Ugh. I don’t even know why I’m bothering with this. There’s really nothing more pointless than impassioned missives to trade players for the sake of trading them with no set target in mind. It’s the worst type of radio gaga, the type of nonsense I shouldn’t even indulge. Look: Trade Reyes for Felix Hernandez? Yeah, sign me up. That one probably isn’t on the table, though.

Here’s the thing: It’s really, really hard to win the World Series. It’s hard to make the playoffs even. I’m not saying the Mets do a good job of it, or even do a good job of working towards it.

But a great step in that direction — the best step, even — is having excellent players in their primes. That’s really the whole idea. Trading excellent players in their primes only because you’ve been thus far unable to capitalize on the primes of those excellent players is not a good way to run a baseball team. Decidedly not.

David Wright and Jose Reyes are excellent players in their primes. Trading them for other excellent players in their primes in the right deal might be reasonable.

Trading them for the sake of trading them would be stupid.

16 thoughts on “Don’t trade “the core” part eight billion

      • Exactly, when I listen to WFAN I dont get annoyed really at the hosts for saying what they do to fire people up, I get annoyed to the point of shutting off the radio when fans call in and prove that they can really BE THAT DUMB!!!

        I’m almost emabrassed for some of these people when they call in, its painful to listen too.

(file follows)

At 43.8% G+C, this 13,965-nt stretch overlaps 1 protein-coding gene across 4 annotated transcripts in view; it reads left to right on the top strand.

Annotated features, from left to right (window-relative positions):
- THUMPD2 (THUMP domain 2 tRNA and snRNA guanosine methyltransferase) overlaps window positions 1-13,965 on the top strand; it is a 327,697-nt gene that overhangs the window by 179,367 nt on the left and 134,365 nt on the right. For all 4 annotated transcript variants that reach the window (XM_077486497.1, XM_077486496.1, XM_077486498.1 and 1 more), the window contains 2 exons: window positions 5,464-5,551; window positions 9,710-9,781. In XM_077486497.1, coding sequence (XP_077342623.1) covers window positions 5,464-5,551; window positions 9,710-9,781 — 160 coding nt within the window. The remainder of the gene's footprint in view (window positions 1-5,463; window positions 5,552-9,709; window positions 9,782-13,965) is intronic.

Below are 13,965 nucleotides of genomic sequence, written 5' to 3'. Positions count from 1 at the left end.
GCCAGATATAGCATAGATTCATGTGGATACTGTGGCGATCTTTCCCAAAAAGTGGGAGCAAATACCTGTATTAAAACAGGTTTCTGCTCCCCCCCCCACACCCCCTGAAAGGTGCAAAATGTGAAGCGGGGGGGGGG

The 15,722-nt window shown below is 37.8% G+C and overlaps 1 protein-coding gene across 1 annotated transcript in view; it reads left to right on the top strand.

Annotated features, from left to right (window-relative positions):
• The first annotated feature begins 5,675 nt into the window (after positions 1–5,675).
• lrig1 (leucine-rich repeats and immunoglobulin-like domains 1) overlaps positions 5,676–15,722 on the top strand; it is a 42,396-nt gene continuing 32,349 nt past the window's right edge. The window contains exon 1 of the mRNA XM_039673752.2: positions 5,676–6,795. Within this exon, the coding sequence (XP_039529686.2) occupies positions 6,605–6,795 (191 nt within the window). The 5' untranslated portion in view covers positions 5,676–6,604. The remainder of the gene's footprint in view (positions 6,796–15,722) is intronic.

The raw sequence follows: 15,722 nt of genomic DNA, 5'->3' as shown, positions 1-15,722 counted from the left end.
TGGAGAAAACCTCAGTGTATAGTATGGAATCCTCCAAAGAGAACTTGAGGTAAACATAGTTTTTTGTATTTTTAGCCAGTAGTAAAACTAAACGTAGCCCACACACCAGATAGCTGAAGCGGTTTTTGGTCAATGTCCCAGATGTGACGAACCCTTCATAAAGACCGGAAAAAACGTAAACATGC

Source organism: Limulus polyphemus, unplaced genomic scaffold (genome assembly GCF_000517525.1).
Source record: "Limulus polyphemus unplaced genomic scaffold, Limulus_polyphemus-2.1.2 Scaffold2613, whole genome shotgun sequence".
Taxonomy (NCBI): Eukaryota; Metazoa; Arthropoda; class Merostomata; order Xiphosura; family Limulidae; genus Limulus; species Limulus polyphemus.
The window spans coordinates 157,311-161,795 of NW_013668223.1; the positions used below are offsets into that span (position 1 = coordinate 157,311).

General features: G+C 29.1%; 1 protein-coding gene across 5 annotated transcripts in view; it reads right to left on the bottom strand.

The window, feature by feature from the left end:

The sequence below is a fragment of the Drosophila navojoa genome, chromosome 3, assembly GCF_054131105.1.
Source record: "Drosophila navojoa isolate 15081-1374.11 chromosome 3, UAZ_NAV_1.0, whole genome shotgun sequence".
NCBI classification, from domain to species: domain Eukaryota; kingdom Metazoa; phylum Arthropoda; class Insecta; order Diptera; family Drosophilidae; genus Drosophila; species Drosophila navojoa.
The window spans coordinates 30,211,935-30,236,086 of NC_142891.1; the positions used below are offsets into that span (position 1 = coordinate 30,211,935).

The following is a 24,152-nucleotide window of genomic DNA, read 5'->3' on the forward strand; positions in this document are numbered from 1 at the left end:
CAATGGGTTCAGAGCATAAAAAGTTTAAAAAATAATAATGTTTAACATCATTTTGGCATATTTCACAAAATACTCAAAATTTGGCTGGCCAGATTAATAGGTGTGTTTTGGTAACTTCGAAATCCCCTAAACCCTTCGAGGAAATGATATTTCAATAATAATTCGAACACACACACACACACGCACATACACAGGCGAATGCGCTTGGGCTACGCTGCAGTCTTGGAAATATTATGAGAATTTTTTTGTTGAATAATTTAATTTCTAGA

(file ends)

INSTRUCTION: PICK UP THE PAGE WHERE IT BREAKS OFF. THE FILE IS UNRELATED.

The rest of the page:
• I have stopped listening to sports talk radio when they go into baseball season..

        I have sirius and the only sports talk i’ve listened to is Mad Dog, cause he covers everything and everyone, and NFL radio…

        Listening to WFAN is just asking for torture.

  1. I dont get how that column can even be published. It was nothing more than senseless ranting that I’d expect to see on a random blog or message board.

    There was so much nonsense in there. David Wright hasnt been the same since his beaning? .295, 21HR, 89 RBI, .870 OPS, playing in Citi Field. Whats the hell do people expect from these guys.

    • They expect pre-steroid like numbers… When guys were routinly hitting 40 HR’s…

      People need to get out of that mind set. It looks like this year along maybe 6-9 guys will crack 40 HR…

      Baseball is going back towards the pre-90 type numbers. 20 HR is a great year.. 30-35 HR is a true Power hitter… 40 HR is elite season….

  2. I had this exact discussion with someone on Facebook yesterday. What the “blow it all up” people seem to miss is that we’re not the Houston Astros. The Mets are not a franchise that is five years away (at least) from fielding a competitive team. They’re a .500 team right now, and that’s with them putting Francoeur and Castillo out there every day, and with Beltran still not fully recovered.

    Even if you don’t happen to think that things will improve dramatically next year, it is folly to give up your two best players just for the sake of doing so.

  3. “Mr. Smith, what you’ve just said is one of the most insanely idiotic things I have ever heard. At no point in your rambling, incoherent response were you even close to anything that could be considered a rational thought. Everyone in this room is now dumber for having listened to it. I award you no points, and may God have mercy on your soul.”

    • You know, I’ve probably seen that scene 40 times, no exaggeration, and quoted it countless times more. And I still laugh out loud every time I think about it.

  4. It has got to be yankee fans calling for a trade or wright or reyes, they are both keepers, Wright,reyes,davis…maybe thole good young players, pagan in center and bay , beltran needs to play right and save his legs , maybe murphy at 2nd and tejeda as a late inning defense/3rd infielder,